21. 21. OIL IMMERSION OBJECTIVE <ul><li>Highest magnification </li></ul><ul><li>Oil prevents refraction of light outwards and allows it to pass straight in to objective </li></ul>GLASS OIL A B C D E G F FBEG - OIL ABCD - AIR
  22. 22. <ul><li>EYE PIECE </li></ul><ul><li>Forms magnified virtual & erect image </li></ul><ul><li>TYPES </li></ul><ul><li>(a) Monocular </li></ul><ul><li>(b) Binocular </li></ul><ul><li>(c) Trinocular </li></ul><ul><li>or </li></ul><ul><li>(a) Huygenian </li></ul><ul><li>(b) Ramsden </li></ul><ul><li>(c) Compensating </li></ul>
  23. 23.
  24. 24. PARTS OF MICROSCOPE (Cont) Iris Diaphragm Condenser Field Diaphragm Diaphragm control ring Focusing knob illumination source
  25. 25. I LLUMINATION - Lamp, sunlight, battery operated lamp, 60 W bulb, Quartz halogen light. FILTERS - Blue, Green, Heat absorbing filters, Barrier filters.
  26. 26. Multiple step operation employed to attain optimal illumination: 1. Remove any diffusing filter. 2. Put a slide on the stage and focus. 3. Completely close the field diaphragm . 4. Move the condenser until the border or the iris hexagon is neat and clear. 5. Center if necessary. 6. Open the field diaphragm until the tip of the hexagon touches the field limit KOHLER’S ILLUMINATION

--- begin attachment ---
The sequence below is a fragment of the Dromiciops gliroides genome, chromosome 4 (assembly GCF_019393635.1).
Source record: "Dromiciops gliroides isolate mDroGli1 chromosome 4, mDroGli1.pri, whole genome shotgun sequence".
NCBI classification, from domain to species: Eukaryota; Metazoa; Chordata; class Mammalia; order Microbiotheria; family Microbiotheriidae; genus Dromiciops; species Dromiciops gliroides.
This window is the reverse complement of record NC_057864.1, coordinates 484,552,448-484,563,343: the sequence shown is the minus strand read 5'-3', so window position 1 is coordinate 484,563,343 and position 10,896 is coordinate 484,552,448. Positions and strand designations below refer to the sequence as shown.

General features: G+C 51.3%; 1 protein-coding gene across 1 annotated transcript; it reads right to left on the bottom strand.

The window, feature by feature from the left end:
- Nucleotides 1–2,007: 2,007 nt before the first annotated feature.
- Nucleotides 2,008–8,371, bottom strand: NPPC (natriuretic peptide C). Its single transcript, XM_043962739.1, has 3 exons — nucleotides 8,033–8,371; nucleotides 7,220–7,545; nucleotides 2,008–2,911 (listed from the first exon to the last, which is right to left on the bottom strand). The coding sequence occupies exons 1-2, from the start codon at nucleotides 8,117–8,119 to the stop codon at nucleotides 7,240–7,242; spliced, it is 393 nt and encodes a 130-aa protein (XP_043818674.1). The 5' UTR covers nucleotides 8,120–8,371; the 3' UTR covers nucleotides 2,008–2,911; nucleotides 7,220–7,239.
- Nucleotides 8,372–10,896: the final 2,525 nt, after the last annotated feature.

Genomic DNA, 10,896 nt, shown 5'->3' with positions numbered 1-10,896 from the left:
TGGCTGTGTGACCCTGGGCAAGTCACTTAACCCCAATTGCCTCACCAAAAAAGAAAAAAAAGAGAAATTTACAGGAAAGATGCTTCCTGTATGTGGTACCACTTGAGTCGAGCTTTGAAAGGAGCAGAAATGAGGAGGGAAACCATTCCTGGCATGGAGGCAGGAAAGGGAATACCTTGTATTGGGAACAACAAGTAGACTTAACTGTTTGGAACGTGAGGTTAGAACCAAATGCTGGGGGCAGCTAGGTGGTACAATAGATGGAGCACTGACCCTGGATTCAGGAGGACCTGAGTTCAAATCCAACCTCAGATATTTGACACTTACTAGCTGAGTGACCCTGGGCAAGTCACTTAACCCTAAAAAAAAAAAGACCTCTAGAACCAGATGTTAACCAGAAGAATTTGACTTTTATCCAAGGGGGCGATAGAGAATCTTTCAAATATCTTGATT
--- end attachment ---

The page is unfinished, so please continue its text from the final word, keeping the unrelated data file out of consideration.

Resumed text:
27. 27. HOW A MICROSCOPE WORKS ?
  28. 28. OPTICAL PATH IN COMPOUND MICROSCOPE
  29. 29. METHOD OF USING COMPOUND MICROSCOPE
  30. 30. <ul><li>Grasp the microscopes arm with one hand and place your other hand under the base . </li></ul><ul><li>2. Place the microscope on a bench. Adjust seat </li></ul><ul><li>3. Clean Lenses. </li></ul><ul><li>4. Turn the coarse adjustment knob to raise the body tube </li></ul>arm arm
  31. 31. <ul><li>5. Revolve the nose piece to set low-power objective lens. </li></ul><ul><li>6. Adjust the Condenser lenses and diaphragm . </li></ul><ul><li>7. Place a slide on the stage and secure with stage clips. </li></ul><ul><li>8. Switch on the light at low intensity and then increase intensity. </li></ul>
  32. 32. <ul><li>9. Turn the coarse adjustment knob to lower the body tube until the low power objective reaches its lowest point. </li></ul>10. Looking through the eyepiece, very slowly move the coarse adjustment knob until the specimen comes into focus. 11. Adjust distance between eye piece.
  33. 33. <ul><li>12. Switch to the high power objective lens only after adjusting condenser and iris diaphragm. </li></ul><ul><li>13. Place a drop of oil over specimen before using oil immersion objective. </li></ul><ul><li>14. Lower the objective until oil makes contact with objective. </li></ul><ul><li>15. Looking through the eyepiece, very slowly focus the objective away from the slide i.e by raising the objective lens. </li></ul>